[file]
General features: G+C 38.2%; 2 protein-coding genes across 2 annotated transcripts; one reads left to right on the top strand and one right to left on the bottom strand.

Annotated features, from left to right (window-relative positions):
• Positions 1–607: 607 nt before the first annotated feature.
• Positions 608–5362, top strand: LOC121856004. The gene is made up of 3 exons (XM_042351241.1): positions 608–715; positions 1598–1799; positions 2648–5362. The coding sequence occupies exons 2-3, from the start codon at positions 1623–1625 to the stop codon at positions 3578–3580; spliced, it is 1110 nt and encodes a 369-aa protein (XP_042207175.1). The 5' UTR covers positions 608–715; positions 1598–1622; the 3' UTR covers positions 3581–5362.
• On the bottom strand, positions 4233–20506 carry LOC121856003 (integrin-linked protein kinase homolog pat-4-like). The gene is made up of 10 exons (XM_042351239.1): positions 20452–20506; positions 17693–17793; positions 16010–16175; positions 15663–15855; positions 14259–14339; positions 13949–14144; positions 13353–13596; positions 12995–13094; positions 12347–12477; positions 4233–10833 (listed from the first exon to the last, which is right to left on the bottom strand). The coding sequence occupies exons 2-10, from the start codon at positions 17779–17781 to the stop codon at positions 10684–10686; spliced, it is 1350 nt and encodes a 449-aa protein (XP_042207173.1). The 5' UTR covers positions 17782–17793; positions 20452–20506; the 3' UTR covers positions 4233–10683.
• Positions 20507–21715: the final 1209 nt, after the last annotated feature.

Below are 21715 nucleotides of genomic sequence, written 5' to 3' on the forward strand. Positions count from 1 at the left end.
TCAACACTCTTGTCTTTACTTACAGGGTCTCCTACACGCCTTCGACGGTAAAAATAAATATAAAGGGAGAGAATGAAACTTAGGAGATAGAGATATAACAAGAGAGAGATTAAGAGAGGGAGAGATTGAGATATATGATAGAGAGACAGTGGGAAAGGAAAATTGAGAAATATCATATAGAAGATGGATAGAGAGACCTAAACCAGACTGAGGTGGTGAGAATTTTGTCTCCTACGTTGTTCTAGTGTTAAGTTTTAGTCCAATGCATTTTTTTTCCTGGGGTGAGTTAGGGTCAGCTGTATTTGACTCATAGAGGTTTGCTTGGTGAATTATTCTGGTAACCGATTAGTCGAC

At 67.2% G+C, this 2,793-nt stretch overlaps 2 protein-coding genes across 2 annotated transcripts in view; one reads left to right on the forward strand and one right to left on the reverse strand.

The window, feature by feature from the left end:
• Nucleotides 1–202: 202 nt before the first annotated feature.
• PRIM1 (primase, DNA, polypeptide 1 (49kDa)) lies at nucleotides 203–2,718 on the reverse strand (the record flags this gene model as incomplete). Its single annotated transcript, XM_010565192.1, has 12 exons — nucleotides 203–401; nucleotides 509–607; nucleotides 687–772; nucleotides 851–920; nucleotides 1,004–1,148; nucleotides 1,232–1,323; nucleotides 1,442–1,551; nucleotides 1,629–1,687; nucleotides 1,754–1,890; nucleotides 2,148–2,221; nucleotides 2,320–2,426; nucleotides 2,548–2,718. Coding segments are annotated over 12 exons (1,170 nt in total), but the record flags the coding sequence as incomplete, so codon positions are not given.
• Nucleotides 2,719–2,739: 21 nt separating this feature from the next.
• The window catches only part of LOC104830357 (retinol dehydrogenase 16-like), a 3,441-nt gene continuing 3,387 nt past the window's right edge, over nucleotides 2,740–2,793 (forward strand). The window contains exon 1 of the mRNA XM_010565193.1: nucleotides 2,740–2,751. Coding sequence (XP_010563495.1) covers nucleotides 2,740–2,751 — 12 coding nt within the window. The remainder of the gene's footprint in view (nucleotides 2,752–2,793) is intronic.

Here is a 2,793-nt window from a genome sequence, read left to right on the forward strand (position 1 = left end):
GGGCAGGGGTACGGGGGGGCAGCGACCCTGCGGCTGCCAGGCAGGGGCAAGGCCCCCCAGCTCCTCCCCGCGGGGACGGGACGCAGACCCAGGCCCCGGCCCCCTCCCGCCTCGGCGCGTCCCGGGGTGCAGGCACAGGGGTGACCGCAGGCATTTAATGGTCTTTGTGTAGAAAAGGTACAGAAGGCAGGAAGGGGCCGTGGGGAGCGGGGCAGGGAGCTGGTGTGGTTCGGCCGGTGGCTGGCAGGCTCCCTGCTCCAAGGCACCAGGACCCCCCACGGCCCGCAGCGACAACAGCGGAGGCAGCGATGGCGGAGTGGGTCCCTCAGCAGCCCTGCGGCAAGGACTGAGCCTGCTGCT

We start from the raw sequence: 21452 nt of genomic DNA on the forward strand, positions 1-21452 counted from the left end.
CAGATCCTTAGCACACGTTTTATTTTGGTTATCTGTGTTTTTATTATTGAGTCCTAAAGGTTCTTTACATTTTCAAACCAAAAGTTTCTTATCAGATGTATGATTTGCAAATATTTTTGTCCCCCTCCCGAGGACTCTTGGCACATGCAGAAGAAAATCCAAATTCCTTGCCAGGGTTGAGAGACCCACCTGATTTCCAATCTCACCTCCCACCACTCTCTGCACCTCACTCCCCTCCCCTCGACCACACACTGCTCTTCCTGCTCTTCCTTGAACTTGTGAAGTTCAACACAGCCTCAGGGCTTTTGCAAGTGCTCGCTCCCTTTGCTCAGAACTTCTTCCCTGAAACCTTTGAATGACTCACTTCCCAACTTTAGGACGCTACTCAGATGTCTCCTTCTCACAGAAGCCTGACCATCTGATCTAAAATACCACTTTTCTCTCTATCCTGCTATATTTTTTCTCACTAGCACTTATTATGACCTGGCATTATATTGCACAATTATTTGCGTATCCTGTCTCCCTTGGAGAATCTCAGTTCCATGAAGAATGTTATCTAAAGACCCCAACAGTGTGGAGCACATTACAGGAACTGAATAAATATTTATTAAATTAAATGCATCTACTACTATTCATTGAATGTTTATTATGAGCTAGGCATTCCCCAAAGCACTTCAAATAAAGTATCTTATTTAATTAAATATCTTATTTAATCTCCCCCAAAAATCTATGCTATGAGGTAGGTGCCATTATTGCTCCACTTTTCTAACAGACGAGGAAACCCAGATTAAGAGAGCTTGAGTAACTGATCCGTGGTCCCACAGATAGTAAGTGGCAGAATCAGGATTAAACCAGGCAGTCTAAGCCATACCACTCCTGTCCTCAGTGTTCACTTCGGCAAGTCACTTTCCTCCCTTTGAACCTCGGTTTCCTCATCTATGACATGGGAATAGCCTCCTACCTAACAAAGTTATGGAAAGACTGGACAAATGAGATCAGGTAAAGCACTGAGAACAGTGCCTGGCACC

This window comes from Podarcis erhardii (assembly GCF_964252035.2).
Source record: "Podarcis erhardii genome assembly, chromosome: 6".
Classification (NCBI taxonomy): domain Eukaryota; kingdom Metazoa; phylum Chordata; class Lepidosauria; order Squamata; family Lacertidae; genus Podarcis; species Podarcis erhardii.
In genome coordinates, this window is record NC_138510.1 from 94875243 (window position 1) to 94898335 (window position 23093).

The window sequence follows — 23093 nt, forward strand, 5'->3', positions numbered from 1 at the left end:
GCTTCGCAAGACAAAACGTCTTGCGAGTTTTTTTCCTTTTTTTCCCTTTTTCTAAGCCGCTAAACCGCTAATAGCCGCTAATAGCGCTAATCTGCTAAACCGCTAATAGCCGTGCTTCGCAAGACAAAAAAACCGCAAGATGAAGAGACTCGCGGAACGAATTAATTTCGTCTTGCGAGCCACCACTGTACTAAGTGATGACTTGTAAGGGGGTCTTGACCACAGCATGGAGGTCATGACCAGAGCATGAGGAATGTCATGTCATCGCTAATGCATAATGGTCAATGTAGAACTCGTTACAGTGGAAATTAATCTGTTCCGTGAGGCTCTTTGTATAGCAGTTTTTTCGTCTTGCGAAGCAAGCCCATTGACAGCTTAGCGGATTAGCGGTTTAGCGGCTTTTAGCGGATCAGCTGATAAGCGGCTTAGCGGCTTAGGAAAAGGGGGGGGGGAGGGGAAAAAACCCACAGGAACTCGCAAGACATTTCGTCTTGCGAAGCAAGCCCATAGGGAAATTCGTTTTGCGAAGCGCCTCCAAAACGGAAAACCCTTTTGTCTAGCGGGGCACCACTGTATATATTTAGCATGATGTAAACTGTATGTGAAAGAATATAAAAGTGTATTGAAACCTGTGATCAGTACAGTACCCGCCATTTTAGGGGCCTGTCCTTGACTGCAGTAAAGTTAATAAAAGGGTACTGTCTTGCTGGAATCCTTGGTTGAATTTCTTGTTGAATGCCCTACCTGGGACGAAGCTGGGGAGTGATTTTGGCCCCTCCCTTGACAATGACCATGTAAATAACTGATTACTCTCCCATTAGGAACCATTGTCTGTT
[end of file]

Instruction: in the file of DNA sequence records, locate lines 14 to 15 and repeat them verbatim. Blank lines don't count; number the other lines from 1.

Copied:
• The window catches only part of LOC104830357 (retinol dehydrogenase 16-like), a 3,441-nt gene continuing 3,387 nt past the window's right edge, over nucleotides 2,740–2,793 (forward strand). The window contains exon 1 of the mRNA XM_010565193.1: nucleotides 2,740–2,751. Coding sequence (XP_010563495.1) covers nucleotides 2,740–2,751 — 12 coding nt within the window. The remainder of the gene's footprint in view (nucleotides 2,752–2,793) is intronic.

Here is a 2,793-nt window from a genome sequence, read left to right on the forward strand (position 1 = left end):